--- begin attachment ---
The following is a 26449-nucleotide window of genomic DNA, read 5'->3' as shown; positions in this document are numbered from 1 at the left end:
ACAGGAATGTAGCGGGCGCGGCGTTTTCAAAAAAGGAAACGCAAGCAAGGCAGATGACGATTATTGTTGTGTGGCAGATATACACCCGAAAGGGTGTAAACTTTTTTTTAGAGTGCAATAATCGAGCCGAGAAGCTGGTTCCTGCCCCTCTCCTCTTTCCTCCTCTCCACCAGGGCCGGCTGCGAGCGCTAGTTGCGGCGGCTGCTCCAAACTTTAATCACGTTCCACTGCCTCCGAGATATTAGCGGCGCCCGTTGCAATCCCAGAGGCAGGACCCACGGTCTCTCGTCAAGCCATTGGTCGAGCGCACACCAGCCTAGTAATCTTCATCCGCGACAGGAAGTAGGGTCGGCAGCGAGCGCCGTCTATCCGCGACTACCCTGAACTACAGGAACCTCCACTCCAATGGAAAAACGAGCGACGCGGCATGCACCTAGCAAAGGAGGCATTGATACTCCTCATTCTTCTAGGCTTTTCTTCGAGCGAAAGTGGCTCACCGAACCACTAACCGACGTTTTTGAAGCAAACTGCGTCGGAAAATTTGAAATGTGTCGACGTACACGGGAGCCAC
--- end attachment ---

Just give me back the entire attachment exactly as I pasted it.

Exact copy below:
The following is a 26449-nucleotide window of genomic DNA, read 5'->3' as shown; positions in this document are numbered from 1 at the left end:
ACAGGAATGTAGCGGGCGCGGCGTTTTCAAAAAAGGAAACGCAAGCAAGGCAGATGACGATTATTGTTGTGTGGCAGATATACACCCGAAAGGGTGTAAACTTTTTTTTAGAGTGCAATAATCGAGCCGAGAAGCTGGTTCCTGCCCCTCTCCTCTTTCCTCCTCTCCACCAGGGCCGGCTGCGAGCGCTAGTTGCGGCGGCTGCTCCAAACTTTAATCACGTTCCACTGCCTCCGAGATATTAGCGGCGCCCGTTGCAATCCCAGAGGCAGGACCCACGGTCTCTCGTCAAGCCATTGGTCGAGCGCACACCAGCCTAGTAATCTTCATCCGCGACAGGAAGTAGGGTCGGCAGCGAGCGCCGTCTATCCGCGACTACCCTGAACTACAGGAACCTCCACTCCAATGGAAAAACGAGCGACGCGGCATGCACCTAGCAAAGGAGGCATTGATACTCCTCATTCTTCTAGGCTTTTCTTCGAGCGAAAGTGGCTCACCGAACCACTAACCGACGTTTTTGAAGCAAACTGCGTCGGAAAATTTGAAATGTGTCGACGTACACGGGAGCCAC